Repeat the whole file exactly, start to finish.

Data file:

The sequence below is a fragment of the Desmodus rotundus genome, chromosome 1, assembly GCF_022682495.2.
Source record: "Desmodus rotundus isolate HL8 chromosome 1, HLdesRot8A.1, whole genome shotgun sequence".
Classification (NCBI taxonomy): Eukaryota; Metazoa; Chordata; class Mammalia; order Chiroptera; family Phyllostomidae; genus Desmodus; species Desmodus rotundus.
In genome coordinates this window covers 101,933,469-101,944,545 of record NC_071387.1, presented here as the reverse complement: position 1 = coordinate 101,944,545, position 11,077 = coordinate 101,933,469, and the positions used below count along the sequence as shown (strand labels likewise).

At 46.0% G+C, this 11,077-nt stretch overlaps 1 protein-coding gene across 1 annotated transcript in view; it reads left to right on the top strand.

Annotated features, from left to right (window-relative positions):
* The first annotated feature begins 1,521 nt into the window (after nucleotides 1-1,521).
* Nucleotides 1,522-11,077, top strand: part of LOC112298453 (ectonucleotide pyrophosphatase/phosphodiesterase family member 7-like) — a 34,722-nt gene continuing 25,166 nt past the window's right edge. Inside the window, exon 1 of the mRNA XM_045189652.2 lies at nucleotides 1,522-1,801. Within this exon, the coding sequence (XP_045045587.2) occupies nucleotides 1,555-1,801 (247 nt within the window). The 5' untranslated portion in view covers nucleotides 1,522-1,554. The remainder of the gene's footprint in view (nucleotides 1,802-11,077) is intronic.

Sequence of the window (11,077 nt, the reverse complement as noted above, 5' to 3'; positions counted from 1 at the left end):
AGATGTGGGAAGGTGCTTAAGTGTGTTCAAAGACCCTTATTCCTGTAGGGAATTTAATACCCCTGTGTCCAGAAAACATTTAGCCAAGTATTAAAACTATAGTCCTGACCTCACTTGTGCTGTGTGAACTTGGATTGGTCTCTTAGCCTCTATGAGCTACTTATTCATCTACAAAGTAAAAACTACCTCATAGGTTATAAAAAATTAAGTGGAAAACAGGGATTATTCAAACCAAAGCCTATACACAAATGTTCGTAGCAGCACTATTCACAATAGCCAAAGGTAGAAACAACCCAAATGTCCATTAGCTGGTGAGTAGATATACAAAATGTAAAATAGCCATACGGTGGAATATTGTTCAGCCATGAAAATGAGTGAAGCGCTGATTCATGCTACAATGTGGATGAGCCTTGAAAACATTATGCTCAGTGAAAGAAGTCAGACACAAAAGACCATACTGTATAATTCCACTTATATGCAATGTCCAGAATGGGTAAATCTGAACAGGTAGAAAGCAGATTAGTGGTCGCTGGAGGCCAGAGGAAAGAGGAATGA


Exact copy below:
The sequence below is a fragment of the Desmodus rotundus genome, chromosome 1, assembly GCF_022682495.2.
Source record: "Desmodus rotundus isolate HL8 chromosome 1, HLdesRot8A.1, whole genome shotgun sequence".
Classification (NCBI taxonomy): Eukaryota; Metazoa; Chordata; class Mammalia; order Chiroptera; family Phyllostomidae; genus Desmodus; species Desmodus rotundus.
In genome coordinates this window covers 101,933,469-101,944,545 of record NC_071387.1, presented here as the reverse complement: position 1 = coordinate 101,944,545, position 11,077 = coordinate 101,933,469, and the positions used below count along the sequence as shown (strand labels likewise).

At 46.0% G+C, this 11,077-nt stretch overlaps 1 protein-coding gene across 1 annotated transcript in view; it reads left to right on the top strand.

Annotated features, from left to right (window-relative positions):
* The first annotated feature begins 1,521 nt into the window (after nucleotides 1-1,521).
* Nucleotides 1,522-11,077, top strand: part of LOC112298453 (ectonucleotide pyrophosphatase/phosphodiesterase family member 7-like) — a 34,722-nt gene continuing 25,166 nt past the window's right edge. Inside the window, exon 1 of the mRNA XM_045189652.2 lies at nucleotides 1,522-1,801. Within this exon, the coding sequence (XP_045045587.2) occupies nucleotides 1,555-1,801 (247 nt within the window). The 5' untranslated portion in view covers nucleotides 1,522-1,554. The remainder of the gene's footprint in view (nucleotides 1,802-11,077) is intronic.

Sequence of the window (11,077 nt, the reverse complement as noted above, 5' to 3'; positions counted from 1 at the left end):
AGATGTGGGAAGGTGCTTAAGTGTGTTCAAAGACCCTTATTCCTGTAGGGAATTTAATACCCCTGTGTCCAGAAAACATTTAGCCAAGTATTAAAACTATAGTCCTGACCTCACTTGTGCTGTGTGAACTTGGATTGGTCTCTTAGCCTCTATGAGCTACTTATTCATCTACAAAGTAAAAACTACCTCATAGGTTATAAAAAATTAAGTGGAAAACAGGGATTATTCAAACCAAAGCCTATACACAAATGTTCGTAGCAGCACTATTCACAATAGCCAAAGGTAGAAACAACCCAAATGTCCATTAGCTGGTGAGTAGATATACAAAATGTAAAATAGCCATACGGTGGAATATTGTTCAGCCATGAAAATGAGTGAAGCGCTGATTCATGCTACAATGTGGATGAGCCTTGAAAACATTATGCTCAGTGAAAGAAGTCAGACACAAAAGACCATACTGTATAATTCCACTTATATGCAATGTCCAGAATGGGTAAATCTGAACAGGTAGAAAGCAGATTAGTGGTCGCTGGAGGCCAGAGGAAAGAGGAATGA